EC500 Microeconomics and EC502 Macroeconomics
OverviewAverage income in the richest country in the world is more than 100 times greater than average income in the poorest country. The existence of such stark differences in living standards is one of the most striking features of the world we live in.
How did this come to be?
What are the proximate and fundamental causes of such differences?
What, if anything, can be done about it?
These are some of the most important questions for human society, and they form the basis for the field of Development Economics. More specifically, Development Economics is a sub-field of economics that tries to understand the unique problems of poor countries in order to answer the questions posed above. This course will serve as an introduction to this fascinating and challenging subject. In the course we will use economic analysis to better understand the structure of poor economies and the difficulties faced by individuals and policy makers within them. The course will primarily focus on studying problems at a more aggregate level, so it integrates particularly well with EC 570 (Microeconomics of Development taught in the Spring term), which focuses on understanding the behaviour of individual agents in developing countries. The course assumes that students possess a strong background in basic macroeconomic and microeconomic theory as well as basic calculus and statistics.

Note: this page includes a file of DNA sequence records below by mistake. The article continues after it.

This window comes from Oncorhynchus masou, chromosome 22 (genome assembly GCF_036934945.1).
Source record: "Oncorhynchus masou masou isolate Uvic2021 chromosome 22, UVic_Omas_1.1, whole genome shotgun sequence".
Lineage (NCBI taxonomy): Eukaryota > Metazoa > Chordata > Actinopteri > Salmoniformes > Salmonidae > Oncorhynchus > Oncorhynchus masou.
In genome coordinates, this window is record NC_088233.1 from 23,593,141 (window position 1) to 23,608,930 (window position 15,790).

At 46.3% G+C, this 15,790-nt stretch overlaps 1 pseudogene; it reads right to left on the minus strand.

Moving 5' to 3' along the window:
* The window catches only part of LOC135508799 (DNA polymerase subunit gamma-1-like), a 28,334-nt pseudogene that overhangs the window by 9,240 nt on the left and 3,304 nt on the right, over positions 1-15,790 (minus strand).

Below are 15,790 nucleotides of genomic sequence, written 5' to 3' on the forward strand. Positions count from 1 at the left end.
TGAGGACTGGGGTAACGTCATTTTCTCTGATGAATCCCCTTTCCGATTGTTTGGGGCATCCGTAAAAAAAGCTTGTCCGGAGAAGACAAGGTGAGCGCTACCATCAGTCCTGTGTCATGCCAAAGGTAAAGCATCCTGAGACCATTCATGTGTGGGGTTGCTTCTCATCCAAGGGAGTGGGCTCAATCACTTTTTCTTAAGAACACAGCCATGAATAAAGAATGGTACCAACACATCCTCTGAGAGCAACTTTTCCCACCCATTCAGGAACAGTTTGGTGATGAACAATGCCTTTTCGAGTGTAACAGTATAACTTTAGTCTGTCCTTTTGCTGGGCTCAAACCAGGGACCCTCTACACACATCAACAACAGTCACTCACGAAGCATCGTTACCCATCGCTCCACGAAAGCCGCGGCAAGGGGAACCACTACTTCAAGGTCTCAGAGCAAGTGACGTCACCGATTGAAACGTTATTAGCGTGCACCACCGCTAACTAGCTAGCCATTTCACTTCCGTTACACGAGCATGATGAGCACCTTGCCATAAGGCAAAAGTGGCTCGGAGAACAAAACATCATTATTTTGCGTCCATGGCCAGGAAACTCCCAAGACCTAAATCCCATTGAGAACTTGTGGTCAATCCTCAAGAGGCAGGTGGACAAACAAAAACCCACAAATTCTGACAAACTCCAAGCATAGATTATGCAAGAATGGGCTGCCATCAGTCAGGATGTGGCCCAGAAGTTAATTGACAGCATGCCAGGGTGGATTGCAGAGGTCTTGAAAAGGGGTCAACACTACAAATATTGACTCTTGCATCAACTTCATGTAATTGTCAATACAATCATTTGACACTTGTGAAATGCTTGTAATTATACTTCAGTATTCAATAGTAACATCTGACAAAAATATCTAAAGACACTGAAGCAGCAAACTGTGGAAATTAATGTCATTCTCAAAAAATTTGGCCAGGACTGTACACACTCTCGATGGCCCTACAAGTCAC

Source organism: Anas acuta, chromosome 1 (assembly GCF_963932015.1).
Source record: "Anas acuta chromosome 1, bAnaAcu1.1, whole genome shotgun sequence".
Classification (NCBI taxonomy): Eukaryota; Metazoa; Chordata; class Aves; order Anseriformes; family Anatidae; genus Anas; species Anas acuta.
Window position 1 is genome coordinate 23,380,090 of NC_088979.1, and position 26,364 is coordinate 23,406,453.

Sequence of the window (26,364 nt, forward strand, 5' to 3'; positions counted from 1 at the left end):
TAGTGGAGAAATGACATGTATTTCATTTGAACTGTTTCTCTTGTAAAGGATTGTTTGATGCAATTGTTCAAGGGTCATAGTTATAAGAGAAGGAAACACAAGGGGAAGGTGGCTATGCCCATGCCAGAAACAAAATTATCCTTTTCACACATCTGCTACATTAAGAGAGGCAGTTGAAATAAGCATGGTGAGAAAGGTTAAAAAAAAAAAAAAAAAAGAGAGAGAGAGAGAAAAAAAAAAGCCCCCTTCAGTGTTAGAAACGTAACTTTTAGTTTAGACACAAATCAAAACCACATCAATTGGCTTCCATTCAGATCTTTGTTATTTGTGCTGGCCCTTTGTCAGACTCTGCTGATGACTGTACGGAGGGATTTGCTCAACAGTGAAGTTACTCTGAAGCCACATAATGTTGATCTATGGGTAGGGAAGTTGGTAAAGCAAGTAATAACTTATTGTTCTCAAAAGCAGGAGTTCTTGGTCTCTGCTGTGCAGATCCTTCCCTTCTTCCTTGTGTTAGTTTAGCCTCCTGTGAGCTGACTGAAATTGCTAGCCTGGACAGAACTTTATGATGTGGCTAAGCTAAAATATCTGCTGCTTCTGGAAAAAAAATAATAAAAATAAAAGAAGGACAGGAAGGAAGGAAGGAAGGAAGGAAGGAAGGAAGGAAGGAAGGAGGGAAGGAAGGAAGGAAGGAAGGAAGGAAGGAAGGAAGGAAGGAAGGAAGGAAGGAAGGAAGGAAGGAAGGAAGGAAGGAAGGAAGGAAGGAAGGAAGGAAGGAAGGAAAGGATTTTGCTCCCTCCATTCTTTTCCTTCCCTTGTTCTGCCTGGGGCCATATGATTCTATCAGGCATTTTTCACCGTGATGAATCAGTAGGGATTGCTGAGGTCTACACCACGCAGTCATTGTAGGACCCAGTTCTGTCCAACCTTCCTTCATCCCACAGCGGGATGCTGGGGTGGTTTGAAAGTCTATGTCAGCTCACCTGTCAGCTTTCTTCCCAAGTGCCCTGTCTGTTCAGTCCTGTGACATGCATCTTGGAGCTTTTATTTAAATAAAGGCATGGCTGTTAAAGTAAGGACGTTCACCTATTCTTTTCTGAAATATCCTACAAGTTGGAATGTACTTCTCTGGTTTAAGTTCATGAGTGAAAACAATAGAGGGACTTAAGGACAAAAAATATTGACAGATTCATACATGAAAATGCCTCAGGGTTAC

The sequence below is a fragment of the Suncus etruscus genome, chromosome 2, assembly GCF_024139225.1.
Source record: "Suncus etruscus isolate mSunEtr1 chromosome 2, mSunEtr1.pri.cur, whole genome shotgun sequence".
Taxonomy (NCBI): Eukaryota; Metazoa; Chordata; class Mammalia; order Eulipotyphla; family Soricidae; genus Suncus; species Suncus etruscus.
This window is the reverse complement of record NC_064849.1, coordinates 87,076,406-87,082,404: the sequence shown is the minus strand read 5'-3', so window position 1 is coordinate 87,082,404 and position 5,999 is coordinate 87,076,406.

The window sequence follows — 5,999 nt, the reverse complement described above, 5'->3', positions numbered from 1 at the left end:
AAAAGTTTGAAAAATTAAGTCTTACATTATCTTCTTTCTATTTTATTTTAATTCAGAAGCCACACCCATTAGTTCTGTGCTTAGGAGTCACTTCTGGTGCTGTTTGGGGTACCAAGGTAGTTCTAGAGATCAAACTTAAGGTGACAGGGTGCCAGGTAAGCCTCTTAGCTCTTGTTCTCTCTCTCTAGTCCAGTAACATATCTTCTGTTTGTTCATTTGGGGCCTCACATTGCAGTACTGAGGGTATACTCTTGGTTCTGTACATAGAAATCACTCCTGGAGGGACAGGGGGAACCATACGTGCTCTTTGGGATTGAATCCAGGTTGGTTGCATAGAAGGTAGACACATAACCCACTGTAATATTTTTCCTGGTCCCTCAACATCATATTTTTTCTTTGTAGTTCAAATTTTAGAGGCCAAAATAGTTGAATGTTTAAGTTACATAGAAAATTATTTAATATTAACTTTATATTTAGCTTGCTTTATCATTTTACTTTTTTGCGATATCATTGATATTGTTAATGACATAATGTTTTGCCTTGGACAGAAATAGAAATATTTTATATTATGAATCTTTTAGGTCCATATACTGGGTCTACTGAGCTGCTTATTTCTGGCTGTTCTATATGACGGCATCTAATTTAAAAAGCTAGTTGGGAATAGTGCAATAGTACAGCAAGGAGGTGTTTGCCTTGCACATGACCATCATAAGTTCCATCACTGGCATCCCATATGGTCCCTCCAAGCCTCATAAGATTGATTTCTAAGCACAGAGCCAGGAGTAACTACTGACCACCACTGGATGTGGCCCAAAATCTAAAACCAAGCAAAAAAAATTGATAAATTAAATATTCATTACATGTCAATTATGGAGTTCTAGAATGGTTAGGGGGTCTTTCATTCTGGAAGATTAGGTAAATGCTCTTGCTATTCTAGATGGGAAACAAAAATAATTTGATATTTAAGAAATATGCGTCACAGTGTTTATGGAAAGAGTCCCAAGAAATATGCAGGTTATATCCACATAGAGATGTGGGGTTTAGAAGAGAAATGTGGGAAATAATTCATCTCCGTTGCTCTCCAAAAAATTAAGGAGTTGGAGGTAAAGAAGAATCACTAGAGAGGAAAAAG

This module appears in:
Method of assessment
10% In Course Test
5% Problem Sets
5% Group Presentation
80% Examination (2 hours)
A P Thirlwall, Economics and Development: Theory and Evidence (9th ed), Macmillan, 2011
R Day, Development Economics, 1998
A V Bannerjee, R Benabou, D Mookherjj, Understanding Poverty, 2006
By the end of the module, students will
have a better understanding of the important questions above, as well as a better understanding of some prominent answers to these questions
learn some of the basic facts and theories pertaining to development economics
have gained experience in interpreting and understanding basic data (in the form of tables and figures) and writing coherently about problems of economic development (drawing on relevant facts and theories)
gain practice with using models to better understand the world around them, through problem sets and the ICT
have an opportunity to hone communication skills by presenting on issues facing developing countries and approaches to policy making.